As you are navigating the difficult decisions involved with filing for divorce, you may be left wondering how to make financial decisions consistent with your child’s interests. There are several common myths surrounding court-ordered child support obligations you need to identify before making an informed decision.
Although not every situation involving child support must go to court, when an agreement cannot be made outside of court, a judge will have to determine a support order.
The amount of child support paid is dependent on each party’s income and time the child spends in each parent’s care. You and the other parent will be responsible for following the child support order until your child turns 18 or graduates high school. If you reach an agreement on child support outside of court it needs to be in writing, signed by both parents, and filed with the court. If you end up presenting your case to a judge, the judge’s order needs to be filed with the court. Oral agreements are not enforceable.
If you are hesitant to proceed with filing a divorce because of the financial impact on your child, you are doing everything right by finding the information you need to make an educated decision.
Below, you can find 5 common myths surrounding child support in California to help you make informed decisions for you and your child moving forward.
1. The court must follow California’s child support guidelines
While judges in California typically adhere to child support guidelines, they may deviate from these guidelines if there is legal reason.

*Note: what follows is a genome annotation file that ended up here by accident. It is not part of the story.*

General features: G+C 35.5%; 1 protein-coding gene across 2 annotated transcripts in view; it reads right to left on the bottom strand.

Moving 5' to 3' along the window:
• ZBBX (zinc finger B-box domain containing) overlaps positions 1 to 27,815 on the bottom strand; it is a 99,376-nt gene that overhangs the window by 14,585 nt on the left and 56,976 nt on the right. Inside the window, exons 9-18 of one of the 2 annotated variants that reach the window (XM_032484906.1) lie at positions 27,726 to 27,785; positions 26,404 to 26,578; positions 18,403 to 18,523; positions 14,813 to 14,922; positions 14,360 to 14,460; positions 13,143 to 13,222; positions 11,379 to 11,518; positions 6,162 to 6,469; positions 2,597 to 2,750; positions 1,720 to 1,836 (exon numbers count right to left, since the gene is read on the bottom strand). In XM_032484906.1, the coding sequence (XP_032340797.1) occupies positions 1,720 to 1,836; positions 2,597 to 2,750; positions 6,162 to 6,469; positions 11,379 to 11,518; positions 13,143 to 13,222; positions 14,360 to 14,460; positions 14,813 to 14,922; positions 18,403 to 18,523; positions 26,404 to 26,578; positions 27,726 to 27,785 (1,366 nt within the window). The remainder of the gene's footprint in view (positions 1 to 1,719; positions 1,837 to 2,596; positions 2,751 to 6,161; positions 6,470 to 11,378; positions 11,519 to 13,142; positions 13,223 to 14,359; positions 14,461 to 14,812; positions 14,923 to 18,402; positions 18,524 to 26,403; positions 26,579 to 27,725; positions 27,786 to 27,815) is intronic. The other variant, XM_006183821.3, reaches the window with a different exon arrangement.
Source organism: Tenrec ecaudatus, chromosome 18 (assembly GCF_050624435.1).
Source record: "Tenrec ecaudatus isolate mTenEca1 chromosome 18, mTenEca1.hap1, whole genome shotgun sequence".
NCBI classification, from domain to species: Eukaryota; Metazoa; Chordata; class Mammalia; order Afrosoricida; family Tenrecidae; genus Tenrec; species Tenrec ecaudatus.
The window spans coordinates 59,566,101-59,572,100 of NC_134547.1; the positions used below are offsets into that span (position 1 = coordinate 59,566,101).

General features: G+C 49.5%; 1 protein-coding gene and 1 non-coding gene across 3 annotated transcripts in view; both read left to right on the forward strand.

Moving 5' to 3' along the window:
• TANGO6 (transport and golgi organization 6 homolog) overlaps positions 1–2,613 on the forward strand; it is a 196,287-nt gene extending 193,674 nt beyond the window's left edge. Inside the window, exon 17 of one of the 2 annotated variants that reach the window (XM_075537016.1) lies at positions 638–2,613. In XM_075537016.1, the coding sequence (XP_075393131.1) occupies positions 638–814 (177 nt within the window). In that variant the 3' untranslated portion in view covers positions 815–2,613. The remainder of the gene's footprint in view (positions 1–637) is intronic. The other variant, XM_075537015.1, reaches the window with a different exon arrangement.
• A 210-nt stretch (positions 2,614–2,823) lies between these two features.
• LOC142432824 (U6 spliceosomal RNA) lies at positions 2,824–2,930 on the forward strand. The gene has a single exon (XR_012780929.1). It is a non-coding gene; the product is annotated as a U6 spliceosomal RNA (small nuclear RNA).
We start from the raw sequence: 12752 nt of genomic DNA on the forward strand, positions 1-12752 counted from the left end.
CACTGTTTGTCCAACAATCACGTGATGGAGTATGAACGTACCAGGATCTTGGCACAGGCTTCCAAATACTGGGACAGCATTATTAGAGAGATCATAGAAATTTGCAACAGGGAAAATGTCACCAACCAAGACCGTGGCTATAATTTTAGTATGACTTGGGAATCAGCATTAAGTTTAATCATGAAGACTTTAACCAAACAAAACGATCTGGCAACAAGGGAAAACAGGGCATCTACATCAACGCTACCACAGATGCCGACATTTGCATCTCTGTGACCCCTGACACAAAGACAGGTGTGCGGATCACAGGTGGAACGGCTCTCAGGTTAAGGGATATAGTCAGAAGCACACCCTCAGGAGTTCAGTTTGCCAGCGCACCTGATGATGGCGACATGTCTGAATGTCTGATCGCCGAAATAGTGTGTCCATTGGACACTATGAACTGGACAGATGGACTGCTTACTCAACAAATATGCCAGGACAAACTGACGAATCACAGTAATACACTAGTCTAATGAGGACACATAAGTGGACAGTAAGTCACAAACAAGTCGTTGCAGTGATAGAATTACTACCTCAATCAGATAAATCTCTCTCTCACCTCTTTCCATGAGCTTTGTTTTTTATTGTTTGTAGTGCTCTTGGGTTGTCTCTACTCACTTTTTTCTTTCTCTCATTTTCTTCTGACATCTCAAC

Some reasons the court can make exceptions to the child support guidelines include:
- You and your ex agree on a different agreement that is still fair for everyone involved
- The sale of the family residence is deferred and the rental value exceeds the mortgage payments, homeowner’s insurance and property taxes
- You or your ex are not contributing to your child’s needs at a level that’s fair for the amount of custodial time you have
- You or your ex have other custodial arrangements with different children
- Your child has special medical or other needs
- You and your ex share equally in the time they spend with your children, but you don’t share equally in terms of financial support
- The parent being ordered to pay child support has an extraordinarily high income and the support amount exceeds the child’s needs
As every child custody arrangement is different, it is important to identify how a judge can act outside child support guidelines so that you may be prepared if they decide to do so.
2. Parents forfeit their visitation rights when they do not pay support
In California, child custody agreements and child support arrangements are mutually exclusive. This means, once agreements and arrangements have been finalized, one is not dependent on the other.
Failure to pay child support does not give you or the other parent the right to withhold visitation, nor does it necessarily mean the court will decide to revoke custody rights from you or the other parent. Your remedy if the other parent is not paying child support is to file a motion to establish arrears, enforcement remedies and contempt.